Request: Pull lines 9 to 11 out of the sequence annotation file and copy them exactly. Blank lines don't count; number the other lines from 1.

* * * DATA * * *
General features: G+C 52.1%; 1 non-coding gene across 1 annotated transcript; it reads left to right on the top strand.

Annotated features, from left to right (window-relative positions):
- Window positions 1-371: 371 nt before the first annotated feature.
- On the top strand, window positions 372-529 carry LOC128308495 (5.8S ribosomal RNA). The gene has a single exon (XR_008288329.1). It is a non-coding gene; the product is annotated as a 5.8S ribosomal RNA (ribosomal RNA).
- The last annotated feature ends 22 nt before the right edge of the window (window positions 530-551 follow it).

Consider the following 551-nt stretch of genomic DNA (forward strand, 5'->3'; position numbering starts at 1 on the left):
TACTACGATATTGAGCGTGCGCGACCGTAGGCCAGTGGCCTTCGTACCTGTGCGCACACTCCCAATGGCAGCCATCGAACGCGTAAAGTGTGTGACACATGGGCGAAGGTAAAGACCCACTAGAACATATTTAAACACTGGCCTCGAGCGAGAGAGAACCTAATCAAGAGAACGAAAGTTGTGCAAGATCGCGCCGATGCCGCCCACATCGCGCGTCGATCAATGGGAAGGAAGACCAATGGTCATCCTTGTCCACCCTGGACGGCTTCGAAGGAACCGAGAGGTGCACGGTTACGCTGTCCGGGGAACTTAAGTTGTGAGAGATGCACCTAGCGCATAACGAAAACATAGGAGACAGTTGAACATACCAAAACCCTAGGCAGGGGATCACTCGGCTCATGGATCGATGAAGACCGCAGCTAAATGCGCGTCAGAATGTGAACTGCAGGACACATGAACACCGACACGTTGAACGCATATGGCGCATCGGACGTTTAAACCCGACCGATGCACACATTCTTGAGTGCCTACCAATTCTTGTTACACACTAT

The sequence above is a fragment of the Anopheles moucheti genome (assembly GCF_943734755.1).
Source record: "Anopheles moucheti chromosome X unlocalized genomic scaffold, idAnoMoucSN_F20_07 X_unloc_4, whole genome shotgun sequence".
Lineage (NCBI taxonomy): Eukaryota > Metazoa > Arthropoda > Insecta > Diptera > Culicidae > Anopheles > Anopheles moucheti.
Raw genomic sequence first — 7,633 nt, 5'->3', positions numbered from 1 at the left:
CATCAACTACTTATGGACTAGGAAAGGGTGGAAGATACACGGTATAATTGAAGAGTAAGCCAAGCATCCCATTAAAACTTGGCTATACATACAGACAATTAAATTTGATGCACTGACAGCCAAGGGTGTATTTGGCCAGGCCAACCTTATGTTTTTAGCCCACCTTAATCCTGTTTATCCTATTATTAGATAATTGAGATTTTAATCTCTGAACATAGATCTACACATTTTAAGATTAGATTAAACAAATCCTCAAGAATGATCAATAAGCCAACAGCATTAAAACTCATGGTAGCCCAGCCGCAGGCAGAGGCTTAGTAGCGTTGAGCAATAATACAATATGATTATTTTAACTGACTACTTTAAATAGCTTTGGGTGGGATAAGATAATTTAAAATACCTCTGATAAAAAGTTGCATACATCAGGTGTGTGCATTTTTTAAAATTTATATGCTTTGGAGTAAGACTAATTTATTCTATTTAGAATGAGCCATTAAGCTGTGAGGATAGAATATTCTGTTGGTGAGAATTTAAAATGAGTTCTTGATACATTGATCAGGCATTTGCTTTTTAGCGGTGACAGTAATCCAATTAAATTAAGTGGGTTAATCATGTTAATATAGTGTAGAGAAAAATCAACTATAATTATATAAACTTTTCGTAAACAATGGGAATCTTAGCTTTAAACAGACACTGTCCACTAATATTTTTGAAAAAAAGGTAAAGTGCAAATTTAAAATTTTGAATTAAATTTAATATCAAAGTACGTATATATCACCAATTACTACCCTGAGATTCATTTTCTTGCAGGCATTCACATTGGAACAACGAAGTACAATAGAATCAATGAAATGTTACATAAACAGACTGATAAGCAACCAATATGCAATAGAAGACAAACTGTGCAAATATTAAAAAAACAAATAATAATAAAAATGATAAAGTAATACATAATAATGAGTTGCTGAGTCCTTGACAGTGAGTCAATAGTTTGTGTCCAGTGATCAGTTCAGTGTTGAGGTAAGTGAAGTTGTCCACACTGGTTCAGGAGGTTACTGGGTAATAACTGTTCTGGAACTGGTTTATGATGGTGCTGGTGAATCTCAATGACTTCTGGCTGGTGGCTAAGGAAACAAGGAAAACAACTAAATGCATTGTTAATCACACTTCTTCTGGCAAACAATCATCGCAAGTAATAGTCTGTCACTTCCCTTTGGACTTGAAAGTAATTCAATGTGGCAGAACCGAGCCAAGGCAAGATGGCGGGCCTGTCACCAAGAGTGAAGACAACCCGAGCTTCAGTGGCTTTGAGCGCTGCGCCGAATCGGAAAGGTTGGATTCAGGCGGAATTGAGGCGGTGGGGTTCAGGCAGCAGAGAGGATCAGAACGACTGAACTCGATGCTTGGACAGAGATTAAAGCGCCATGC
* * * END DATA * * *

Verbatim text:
Source record: "Anopheles moucheti chromosome X unlocalized genomic scaffold, idAnoMoucSN_F20_07 X_unloc_4, whole genome shotgun sequence".
Lineage (NCBI taxonomy): Eukaryota > Metazoa > Arthropoda > Insecta > Diptera > Culicidae > Anopheles > Anopheles moucheti.
Raw genomic sequence first — 7,633 nt, 5'->3', positions numbered from 1 at the left: